WHAT IS Adjusted Underwriting Profit
Adjusted underwriting profit is the profit that an insurance company earns after paying out insurance claims and expenses. Insurance companies earn revenue by underwriting new insurance policies and earning income on their financial investments. Subtracted from this revenue are expenses associated with running the business and any claims that are made by insurance policyholders. The remainder is the adjusted underwriting profit. This term is specific to the insurance industry.
BREAKING DOWN Adjusted Underwriting Profit
The adjusted underwriting profit is a measure of success for an insurance company. It is important for an insurance company to successfully manage their financial investments so they can pay out on the insurance policies they have sold. If they practice prudent underwriting procedures and responsible asset-liability management (ALM), they should be able to generate a gain. If they underwrite policies they shouldn't or fail to match their assets to their future insurance policy liabilities, they will not be as profitable.
The Importance of Asset/Liability Management
Asset-liability management is the process of managing assets and cash flows to meet company obligations, which reduces the firm’s risk of loss due to not paying a liability on time. If assets and liabilities are properly handled, the business can increase profits. The concept of asset-liability management focuses on the timing of cash because company managers need to know when liabilities must be paid. It is also concerned with the availability of assets to pay the liabilities, and when the assets or earnings can be converted into cash.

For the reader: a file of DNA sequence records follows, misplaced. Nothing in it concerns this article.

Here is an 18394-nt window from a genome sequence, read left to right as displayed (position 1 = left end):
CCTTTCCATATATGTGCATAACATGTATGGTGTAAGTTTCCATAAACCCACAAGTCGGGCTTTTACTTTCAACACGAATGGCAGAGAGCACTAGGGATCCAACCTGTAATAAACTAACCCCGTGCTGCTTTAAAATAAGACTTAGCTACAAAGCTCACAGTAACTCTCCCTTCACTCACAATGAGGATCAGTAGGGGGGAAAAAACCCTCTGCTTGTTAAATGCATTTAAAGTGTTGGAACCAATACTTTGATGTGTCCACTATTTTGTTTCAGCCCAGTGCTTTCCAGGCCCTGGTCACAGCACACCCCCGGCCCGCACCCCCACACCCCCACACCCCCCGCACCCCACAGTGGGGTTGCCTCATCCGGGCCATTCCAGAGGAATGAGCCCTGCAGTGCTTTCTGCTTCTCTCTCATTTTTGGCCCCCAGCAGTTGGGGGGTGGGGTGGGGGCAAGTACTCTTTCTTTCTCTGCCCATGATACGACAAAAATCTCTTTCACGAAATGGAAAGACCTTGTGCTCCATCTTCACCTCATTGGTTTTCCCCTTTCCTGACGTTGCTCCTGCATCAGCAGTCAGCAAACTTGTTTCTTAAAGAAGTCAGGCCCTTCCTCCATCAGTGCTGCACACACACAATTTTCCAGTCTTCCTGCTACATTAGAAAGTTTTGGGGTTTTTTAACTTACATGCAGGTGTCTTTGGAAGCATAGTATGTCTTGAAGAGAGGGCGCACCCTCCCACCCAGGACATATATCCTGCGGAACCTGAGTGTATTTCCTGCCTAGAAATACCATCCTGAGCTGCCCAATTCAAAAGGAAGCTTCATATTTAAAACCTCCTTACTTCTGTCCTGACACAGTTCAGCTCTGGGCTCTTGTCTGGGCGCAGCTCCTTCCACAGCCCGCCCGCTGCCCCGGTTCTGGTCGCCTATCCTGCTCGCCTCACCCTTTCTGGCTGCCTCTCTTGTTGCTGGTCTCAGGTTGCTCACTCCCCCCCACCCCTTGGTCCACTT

There are of two types of insurance companies: life and non-life, also known as property and casualty. Life insurers often have to meet a known liability with unknown timing in the form of a lump sum payout. Life insurers also offer annuities that may be life or non-life contingent, guaranteed rate accounts (GICs) and stable value funds.
With annuities, liability requirement entails funding income for the duration of the annuity. As to GICs and stable value products, they are subject to interest rate risk, which can erode surplus and cause assets and liabilities to be mismatched. Liabilities of life insurers tend to be longer duration. Accordingly, longer duration and inflation-protected assets are selected to match those of the liability (longer maturity bonds and real estate, equity and venture capital), although product lines and their requirements vary.
Non-life insurers have to meet liabilities (accident claims) of a much shorter duration, due to the typical three to five-year underwriting cycle. The business cycle tends to drive the company’s need for liquidity. Interest rate risk is less of a consideration than for a life company. Liabilities tend to be uncertain as to both value and timing. The liability structure of such a company is a function of its product line and the claims and settlement process.